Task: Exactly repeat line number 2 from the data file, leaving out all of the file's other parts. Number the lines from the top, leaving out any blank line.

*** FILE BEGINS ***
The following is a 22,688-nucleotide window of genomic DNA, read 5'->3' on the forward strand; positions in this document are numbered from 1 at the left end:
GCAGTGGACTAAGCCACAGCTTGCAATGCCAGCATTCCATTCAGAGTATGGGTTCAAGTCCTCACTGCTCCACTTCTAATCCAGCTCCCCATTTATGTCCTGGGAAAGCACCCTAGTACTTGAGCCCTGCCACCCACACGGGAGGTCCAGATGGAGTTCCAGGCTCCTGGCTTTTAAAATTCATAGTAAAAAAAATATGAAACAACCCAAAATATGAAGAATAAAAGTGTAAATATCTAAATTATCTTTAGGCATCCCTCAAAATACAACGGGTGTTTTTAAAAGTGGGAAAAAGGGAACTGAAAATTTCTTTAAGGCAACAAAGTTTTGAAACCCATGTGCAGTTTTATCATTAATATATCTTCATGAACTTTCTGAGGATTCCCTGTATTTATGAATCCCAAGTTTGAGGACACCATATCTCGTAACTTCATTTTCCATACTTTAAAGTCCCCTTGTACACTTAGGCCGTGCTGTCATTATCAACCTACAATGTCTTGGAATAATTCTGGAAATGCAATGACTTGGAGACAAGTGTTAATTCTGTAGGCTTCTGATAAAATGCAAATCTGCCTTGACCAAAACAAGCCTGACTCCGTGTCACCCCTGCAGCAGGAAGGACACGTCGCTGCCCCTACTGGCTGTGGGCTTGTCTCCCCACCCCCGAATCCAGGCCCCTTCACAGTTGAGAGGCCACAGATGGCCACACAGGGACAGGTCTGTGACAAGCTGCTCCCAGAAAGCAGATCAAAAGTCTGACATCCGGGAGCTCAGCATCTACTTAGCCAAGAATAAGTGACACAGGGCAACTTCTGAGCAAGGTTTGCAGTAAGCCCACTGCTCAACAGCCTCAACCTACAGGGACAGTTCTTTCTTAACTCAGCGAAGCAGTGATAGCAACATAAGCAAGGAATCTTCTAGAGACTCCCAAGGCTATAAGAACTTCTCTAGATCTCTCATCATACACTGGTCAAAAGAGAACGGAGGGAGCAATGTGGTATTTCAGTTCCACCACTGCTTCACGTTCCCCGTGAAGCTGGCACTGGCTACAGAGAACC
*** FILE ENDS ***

GCAGTGGACTAAGCCACAGCTTGCAATGCCAGCATTCCATTCAGAGTATGGGTTCAAGTCCTCACTGCTCCACTTCTAATCCAGCTCCCCATTTATGTCCTGGGAAAGCACCCTAGTACTTGAGCCCTGCCACCCACACGGGAGGTCCAGATGGAGTTCCAGGCTCCTGGCTTTTAAAATTCATAGTAAAAAAAATATGAAACAACCCAAAATATGAAGAATAAAAGTGTAAATATCTAAATTATCTTTAGGCATCCCTCAAAATACAACGGGTGTTTTTAAAAGTGGGAAAAAGGGAACTGAAAATTTCTTTAAGGCAACAAAGTTTTGAAACCCATGTGCAGTTTTATCATTAATATATCTTCATGAACTTTCTGAGGATTCCCTGTATTTATGAATCCCAAGTTTGAGGACACCATATCTCGTAACTTCATTTTCCATACTTTAAAGTCCCCTTGTACACTTAGGCCGTGCTGTCATTATCAACCTACAATGTCTTGGAATAATTCTGGAAATGCAATGACTTGGAGACAAGTGTTAATTCTGTAGGCTTCTGATAAAATGCAAATCTGCCTTGACCAAAACAAGCCTGACTCCGTGTCACCCCTGCAGCAGGAAGGACACGTCGCTGCCCCTACTGGCTGTGGGCTTGTCTCCCCACCCCCGAATCCAGGCCCCTTCACAGTTGAGAGGCCACAGATGGCCACACAGGGACAGGTCTGTGACAAGCTGCTCCCAGAAAGCAGATCAAAAGTCTGACATCCGGGAGCTCAGCATCTACTTAGCCAAGAATAAGTGACACAGGGCAACTTCTGAGCAAGGTTTGCAGTAAGCCCACTGCTCAACAGCCTCAACCTACAGGGACAGTTCTTTCTTAACTCAGCGAAGCAGTGATAGCAACATAAGCAAGGAATCTTCTAGAGACTCCCAAGGCTATAAGAACTTCTCTAGATCTCTCATCATACACTGGTCAAAAGAGAACGGAGGGAGCAATGTGGTATTTCAGTTCCACCACTGCTTCACGTTCCCCGTGAAGCTGGCACTGGCTACAGAGAACC